Can I come to Canada on a hunting and fishing trip with a criminal record?

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Canada is a popular destination for hunting and fishing enthusiasts due to the country’s diverse natural landscape and wide variety of wildlife and terrain. Many thousands of US citizens and residents choose to come to Canada annually for hunting and fishing trips. Individuals with a criminal record – however – can face issues at the border and be denied entry into Canada due to criminal inadmissibility.

US citizens and residents are most commonly turned away at the border for crimes such as reckless driving, driving under the influence (DUI) and petty theft.

Criminal inadmissibility may sometimes be resolved with the passage of time, which is known as deemed rehabilitation. Despite this, if you have more than one offence or a single more serious offence, inadmissibility cannot be resolved simply because sufficient time has passed.

Overcoming Criminal Inadmissibility

There are three main ways to overcome criminal inadmissible if you are planning a trip to Canada:

  • Submit a Temporary Resident Permit Application
  • Submit a Criminal Rehabilitation Letter
  • Legal Opinion Letter

Temporary Resident Permit (TRP)

Temporary Resident Permit (TRP) is an option if you are considered criminally inadmissible to Canada as it grants temporary access to the country for a certain period of time.

A TRP application can be granted for up to three years, depending on the reason of entry. A person can apply for a TRP at any point and does not require the completion of a criminal sentence. A TRP allows for one-time entry into Canada, but in some cases, it can permit multiple re-entries. Once in Canada with a TRP, you may apply to extend the duration of the permit.

A TRP is only used in situations where the traveler has a valid reason for entering Canada, such as for business purposes or an emergency. The benefits of their entry must outweigh any risks to Canadian society. Usually, traveling for hunting and fishing is not considered an important reason by immigration officers for entering Canada. For this reason, you should ensure the TRP application is well-prepared and conforms as much as possible to what immigration authorities are looking for in a successful application.

Criminal Rehabilitation Letter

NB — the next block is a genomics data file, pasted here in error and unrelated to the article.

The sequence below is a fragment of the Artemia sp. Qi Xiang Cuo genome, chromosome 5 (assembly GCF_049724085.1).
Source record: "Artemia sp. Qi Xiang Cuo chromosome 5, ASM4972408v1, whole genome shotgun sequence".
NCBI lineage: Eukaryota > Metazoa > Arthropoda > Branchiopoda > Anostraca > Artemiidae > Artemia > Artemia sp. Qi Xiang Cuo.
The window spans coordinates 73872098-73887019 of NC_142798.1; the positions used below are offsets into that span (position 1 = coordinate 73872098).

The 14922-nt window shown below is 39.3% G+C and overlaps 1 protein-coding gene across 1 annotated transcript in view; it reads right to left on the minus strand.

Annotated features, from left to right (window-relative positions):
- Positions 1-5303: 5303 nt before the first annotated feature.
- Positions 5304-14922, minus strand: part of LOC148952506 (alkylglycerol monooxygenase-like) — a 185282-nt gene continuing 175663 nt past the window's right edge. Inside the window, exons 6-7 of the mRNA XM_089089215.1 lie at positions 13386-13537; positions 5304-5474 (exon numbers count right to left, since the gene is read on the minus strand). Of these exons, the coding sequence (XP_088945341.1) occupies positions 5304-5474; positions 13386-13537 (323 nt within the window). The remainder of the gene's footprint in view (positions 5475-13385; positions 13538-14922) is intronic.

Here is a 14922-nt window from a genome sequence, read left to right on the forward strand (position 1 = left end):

You may submit a criminal rehabilitation application to the Canadian government to permanently clear your past criminal history for the purposes of entering Canada. The criminal rehabilitation application is a one-time solution that, unlike a TRP, does not require renewal. If an individual is granted approval for criminal rehabilitation, they are no longer considered inadmissible and would not require a TRP for entry into Canada.

In order be eligible for criminal rehabilitation, you must meet the following criteria:

  • Must have committed an act outside of Canada that would be equivalent to an offence under the Canadian Criminal Code,
  • Must have been convicted of or admitted to committing the act, and
  • Five years must have passed since the sentence has been completed. This includes jail time, fines, community service or probation.

Legal Opinion Letter

legal opinion letter can be drafted by a Canadian immigration lawyer on your behalf explaining the facts of your situation and make a case as to why the immigration authorities should let you enter the country. The letter could identify relevant Canadian law and suggest alternate infractions that would not render you inadmissible to Canada.

An experienced immigration attorney can help you overcome criminal inadmissibility issues. Cohen Immigration Law’s team of lawyers and professionals will work to understand your situation and help you draft and submit the strongest application to Canadian immigration authorities.

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